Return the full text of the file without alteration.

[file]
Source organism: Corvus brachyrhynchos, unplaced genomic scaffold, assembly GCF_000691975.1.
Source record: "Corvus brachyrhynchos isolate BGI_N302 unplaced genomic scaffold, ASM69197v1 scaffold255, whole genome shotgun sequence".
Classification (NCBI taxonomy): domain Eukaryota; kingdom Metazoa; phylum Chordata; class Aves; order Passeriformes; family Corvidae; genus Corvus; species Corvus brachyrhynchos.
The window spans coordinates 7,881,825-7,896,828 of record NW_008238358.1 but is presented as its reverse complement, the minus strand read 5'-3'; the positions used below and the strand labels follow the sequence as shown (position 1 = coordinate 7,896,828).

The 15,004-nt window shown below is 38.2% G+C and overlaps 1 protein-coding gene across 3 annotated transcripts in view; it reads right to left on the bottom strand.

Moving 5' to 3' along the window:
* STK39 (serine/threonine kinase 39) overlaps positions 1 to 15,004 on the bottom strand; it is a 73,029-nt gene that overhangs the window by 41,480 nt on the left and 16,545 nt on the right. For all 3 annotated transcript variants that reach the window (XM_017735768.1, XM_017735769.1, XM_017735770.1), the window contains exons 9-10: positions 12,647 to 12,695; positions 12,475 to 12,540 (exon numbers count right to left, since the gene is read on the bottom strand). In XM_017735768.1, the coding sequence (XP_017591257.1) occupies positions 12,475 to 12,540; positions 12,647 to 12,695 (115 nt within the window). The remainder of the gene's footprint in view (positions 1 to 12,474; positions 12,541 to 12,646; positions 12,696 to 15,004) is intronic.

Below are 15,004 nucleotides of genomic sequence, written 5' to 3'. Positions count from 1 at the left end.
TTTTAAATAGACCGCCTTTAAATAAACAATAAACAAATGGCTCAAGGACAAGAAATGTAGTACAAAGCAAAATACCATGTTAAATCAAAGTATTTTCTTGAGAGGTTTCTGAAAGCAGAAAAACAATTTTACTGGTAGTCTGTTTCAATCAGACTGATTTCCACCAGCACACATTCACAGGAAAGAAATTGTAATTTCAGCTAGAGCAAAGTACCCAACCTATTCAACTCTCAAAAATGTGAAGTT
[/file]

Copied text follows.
Source organism: Corvus brachyrhynchos, unplaced genomic scaffold, assembly GCF_000691975.1.
Source record: "Corvus brachyrhynchos isolate BGI_N302 unplaced genomic scaffold, ASM69197v1 scaffold255, whole genome shotgun sequence".
Classification (NCBI taxonomy): domain Eukaryota; kingdom Metazoa; phylum Chordata; class Aves; order Passeriformes; family Corvidae; genus Corvus; species Corvus brachyrhynchos.
The window spans coordinates 7,881,825-7,896,828 of record NW_008238358.1 but is presented as its reverse complement, the minus strand read 5'-3'; the positions used below and the strand labels follow the sequence as shown (position 1 = coordinate 7,896,828).

The 15,004-nt window shown below is 38.2% G+C and overlaps 1 protein-coding gene across 3 annotated transcripts in view; it reads right to left on the bottom strand.

Moving 5' to 3' along the window:
* STK39 (serine/threonine kinase 39) overlaps positions 1 to 15,004 on the bottom strand; it is a 73,029-nt gene that overhangs the window by 41,480 nt on the left and 16,545 nt on the right. For all 3 annotated transcript variants that reach the window (XM_017735768.1, XM_017735769.1, XM_017735770.1), the window contains exons 9-10: positions 12,647 to 12,695; positions 12,475 to 12,540 (exon numbers count right to left, since the gene is read on the bottom strand). In XM_017735768.1, the coding sequence (XP_017591257.1) occupies positions 12,475 to 12,540; positions 12,647 to 12,695 (115 nt within the window). The remainder of the gene's footprint in view (positions 1 to 12,474; positions 12,541 to 12,646; positions 12,696 to 15,004) is intronic.

Below are 15,004 nucleotides of genomic sequence, written 5' to 3'. Positions count from 1 at the left end.
TTTTAAATAGACCGCCTTTAAATAAACAATAAACAAATGGCTCAAGGACAAGAAATGTAGTACAAAGCAAAATACCATGTTAAATCAAAGTATTTTCTTGAGAGGTTTCTGAAAGCAGAAAAACAATTTTACTGGTAGTCTGTTTCAATCAGACTGATTTCCACCAGCACACATTCACAGGAAAGAAATTGTAATTTCAGCTAGAGCAAAGTACCCAACCTATTCAACTCTCAAAAATGTGAAGTT